Uncertainty in Seattle
The Seattle Post-Intelligencer has served its community for 146 years, but right now the publication is on pins and needles.
Yesterday, a painful countdown began for Seattle P-I and its 170 staffers. Sixty days. Its parent company Hearst announced Friday that it is putting P-I up for sale, and if there is no buyer after 60 days, the publication will either go Web-only or it will cease to exist, according to the Associated Press.
P-I reporters Dan Richman and Andrea James wrote about the developments for the paper's Web site. They say that "[e]conomic reasons have forced the state's oldest morning newspaper into a sale," according to Steven Swartz, president of the Hearst Corp.'s newspaper division, and that the publication lost about $14 million in 2008.
Richman and James continued: "Today's dismal climate for newspapers means no buyer is likely to emerge, several sources said."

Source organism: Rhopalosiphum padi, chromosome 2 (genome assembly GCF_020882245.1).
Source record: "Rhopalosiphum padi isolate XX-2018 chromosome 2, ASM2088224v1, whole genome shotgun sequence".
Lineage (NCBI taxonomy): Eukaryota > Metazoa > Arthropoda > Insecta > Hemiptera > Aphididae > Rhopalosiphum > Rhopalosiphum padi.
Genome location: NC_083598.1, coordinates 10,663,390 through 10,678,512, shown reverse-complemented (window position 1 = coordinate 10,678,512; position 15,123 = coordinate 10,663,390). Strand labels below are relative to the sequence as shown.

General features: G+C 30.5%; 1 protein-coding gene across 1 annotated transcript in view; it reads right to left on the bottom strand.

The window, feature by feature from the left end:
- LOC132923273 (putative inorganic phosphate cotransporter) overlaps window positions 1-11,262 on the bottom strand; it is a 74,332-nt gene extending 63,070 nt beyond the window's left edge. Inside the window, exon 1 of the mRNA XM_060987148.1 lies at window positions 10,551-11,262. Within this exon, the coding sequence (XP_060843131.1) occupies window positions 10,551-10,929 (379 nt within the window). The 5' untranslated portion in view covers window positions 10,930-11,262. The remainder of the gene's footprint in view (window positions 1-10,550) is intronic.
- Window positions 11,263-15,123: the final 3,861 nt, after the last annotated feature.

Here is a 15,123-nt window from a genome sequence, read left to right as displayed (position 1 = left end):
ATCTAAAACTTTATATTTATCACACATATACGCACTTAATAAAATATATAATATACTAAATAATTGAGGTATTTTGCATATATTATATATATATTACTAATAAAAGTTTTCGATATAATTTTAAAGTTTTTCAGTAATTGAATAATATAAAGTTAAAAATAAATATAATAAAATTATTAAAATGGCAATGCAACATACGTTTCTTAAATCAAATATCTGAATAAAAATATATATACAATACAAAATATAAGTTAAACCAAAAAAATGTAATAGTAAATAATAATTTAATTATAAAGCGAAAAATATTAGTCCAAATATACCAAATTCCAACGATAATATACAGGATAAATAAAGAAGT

They painted a picture of the grim atmosphere: "P-I employees were silent as they listened to the announcement, which lasted about 10 minutes. Some shed tears. Others held up cell phones or voice recorders in news-conference fashion. Phones rang unanswered and the police scanner buzzed on."
The blog Newspaper Death Watch called the unfolding events the "Seattle Surprise," noting that rumors had been "floating around for months" that another paper, the Seattle Times would shut down. The Times apparently has been having its own trouble in recent years, and its future is also very uncertain.
I can't help but hope on this that somehow, someway, the Seattle situation turns out OK. While I'm well aware a buyer is unlikely to emerge, I'm a guy who loves to fight the odds until the absolute last second. Wouldn't it be great for an independent business owner to step up and save this critical piece of history in the Seattle community? If not, here's hoping P-I can at least restructure to have an on-line only product, so that it can at least survive in some form.